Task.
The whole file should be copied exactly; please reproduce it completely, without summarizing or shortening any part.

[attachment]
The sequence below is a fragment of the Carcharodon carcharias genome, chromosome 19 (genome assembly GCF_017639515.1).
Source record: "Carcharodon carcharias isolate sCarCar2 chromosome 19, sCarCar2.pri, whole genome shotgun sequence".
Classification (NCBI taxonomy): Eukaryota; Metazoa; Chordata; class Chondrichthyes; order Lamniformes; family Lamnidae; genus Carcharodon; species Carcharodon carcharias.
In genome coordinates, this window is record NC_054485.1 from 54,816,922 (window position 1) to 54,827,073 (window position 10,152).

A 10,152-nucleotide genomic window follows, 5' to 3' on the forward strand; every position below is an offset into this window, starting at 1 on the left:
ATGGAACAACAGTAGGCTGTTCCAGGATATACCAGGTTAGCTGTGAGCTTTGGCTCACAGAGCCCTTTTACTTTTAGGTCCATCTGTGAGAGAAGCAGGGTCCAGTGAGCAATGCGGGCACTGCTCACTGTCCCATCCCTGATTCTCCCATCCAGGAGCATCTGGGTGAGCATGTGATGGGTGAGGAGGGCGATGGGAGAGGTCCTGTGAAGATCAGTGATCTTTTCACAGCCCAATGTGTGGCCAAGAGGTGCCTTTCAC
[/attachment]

The sequence below is a fragment of the Carcharodon carcharias genome, chromosome 19 (genome assembly GCF_017639515.1).
Source record: "Carcharodon carcharias isolate sCarCar2 chromosome 19, sCarCar2.pri, whole genome shotgun sequence".
Classification (NCBI taxonomy): Eukaryota; Metazoa; Chordata; class Chondrichthyes; order Lamniformes; family Lamnidae; genus Carcharodon; species Carcharodon carcharias.
In genome coordinates, this window is record NC_054485.1 from 54,816,922 (window position 1) to 54,827,073 (window position 10,152).

A 10,152-nucleotide genomic window follows, 5' to 3' on the forward strand; every position below is an offset into this window, starting at 1 on the left:
ATGGAACAACAGTAGGCTGTTCCAGGATATACCAGGTTAGCTGTGAGCTTTGGCTCACAGAGCCCTTTTACTTTTAGGTCCATCTGTGAGAGAAGCAGGGTCCAGTGAGCAATGCGGGCACTGCTCACTGTCCCATCCCTGATTCTCCCATCCAGGAGCATCTGGGTGAGCATGTGATGGGTGAGGAGGGCGATGGGAGAGGTCCTGTGAAGATCAGTGATCTTTTCACAGCCCAATGTGTGGCCAAGAGGTGCCTTTCAC